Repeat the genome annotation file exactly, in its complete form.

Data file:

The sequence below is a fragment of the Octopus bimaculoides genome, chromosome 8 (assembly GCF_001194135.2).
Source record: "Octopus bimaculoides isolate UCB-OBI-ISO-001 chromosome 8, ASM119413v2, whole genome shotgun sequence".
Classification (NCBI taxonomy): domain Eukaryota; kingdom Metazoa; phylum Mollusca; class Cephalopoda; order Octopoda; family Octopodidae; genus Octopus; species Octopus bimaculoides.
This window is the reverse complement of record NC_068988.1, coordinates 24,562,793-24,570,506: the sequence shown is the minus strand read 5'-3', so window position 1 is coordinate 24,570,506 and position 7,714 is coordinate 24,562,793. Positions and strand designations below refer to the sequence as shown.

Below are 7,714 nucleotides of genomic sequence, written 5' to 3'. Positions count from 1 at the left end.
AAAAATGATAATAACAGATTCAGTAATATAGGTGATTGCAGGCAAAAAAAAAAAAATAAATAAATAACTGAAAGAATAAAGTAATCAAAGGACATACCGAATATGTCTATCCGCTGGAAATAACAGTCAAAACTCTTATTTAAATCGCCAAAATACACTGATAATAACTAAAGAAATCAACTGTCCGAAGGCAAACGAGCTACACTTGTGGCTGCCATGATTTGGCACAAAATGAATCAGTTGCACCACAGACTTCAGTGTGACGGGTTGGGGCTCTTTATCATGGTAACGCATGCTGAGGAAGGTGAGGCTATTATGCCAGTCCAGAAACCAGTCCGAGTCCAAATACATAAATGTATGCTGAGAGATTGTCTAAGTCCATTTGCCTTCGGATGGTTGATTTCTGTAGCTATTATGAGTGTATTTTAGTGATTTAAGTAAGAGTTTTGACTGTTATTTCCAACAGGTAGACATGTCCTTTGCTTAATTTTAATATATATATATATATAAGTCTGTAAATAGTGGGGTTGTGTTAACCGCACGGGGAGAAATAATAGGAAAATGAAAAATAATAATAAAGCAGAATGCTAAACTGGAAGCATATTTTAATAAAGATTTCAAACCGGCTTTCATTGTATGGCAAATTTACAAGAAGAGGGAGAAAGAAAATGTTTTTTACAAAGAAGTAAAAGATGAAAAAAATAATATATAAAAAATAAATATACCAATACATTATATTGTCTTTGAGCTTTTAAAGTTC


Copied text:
The sequence below is a fragment of the Octopus bimaculoides genome, chromosome 8 (assembly GCF_001194135.2).
Source record: "Octopus bimaculoides isolate UCB-OBI-ISO-001 chromosome 8, ASM119413v2, whole genome shotgun sequence".
Classification (NCBI taxonomy): domain Eukaryota; kingdom Metazoa; phylum Mollusca; class Cephalopoda; order Octopoda; family Octopodidae; genus Octopus; species Octopus bimaculoides.
This window is the reverse complement of record NC_068988.1, coordinates 24,562,793-24,570,506: the sequence shown is the minus strand read 5'-3', so window position 1 is coordinate 24,570,506 and position 7,714 is coordinate 24,562,793. Positions and strand designations below refer to the sequence as shown.

Below are 7,714 nucleotides of genomic sequence, written 5' to 3'. Positions count from 1 at the left end.
AAAAATGATAATAACAGATTCAGTAATATAGGTGATTGCAGGCAAAAAAAAAAAAATAAATAAATAACTGAAAGAATAAAGTAATCAAAGGACATACCGAATATGTCTATCCGCTGGAAATAACAGTCAAAACTCTTATTTAAATCGCCAAAATACACTGATAATAACTAAAGAAATCAACTGTCCGAAGGCAAACGAGCTACACTTGTGGCTGCCATGATTTGGCACAAAATGAATCAGTTGCACCACAGACTTCAGTGTGACGGGTTGGGGCTCTTTATCATGGTAACGCATGCTGAGGAAGGTGAGGCTATTATGCCAGTCCAGAAACCAGTCCGAGTCCAAATACATAAATGTATGCTGAGAGATTGTCTAAGTCCATTTGCCTTCGGATGGTTGATTTCTGTAGCTATTATGAGTGTATTTTAGTGATTTAAGTAAGAGTTTTGACTGTTATTTCCAACAGGTAGACATGTCCTTTGCTTAATTTTAATATATATATATATATAAGTCTGTAAATAGTGGGGTTGTGTTAACCGCACGGGGAGAAATAATAGGAAAATGAAAAATAATAATAAAGCAGAATGCTAAACTGGAAGCATATTTTAATAAAGATTTCAAACCGGCTTTCATTGTATGGCAAATTTACAAGAAGAGGGAGAAAGAAAATGTTTTTTACAAAGAAGTAAAAGATGAAAAAAATAATATATAAAAAATAAATATACCAATACATTATATTGTCTTTGAGCTTTTAAAGTTC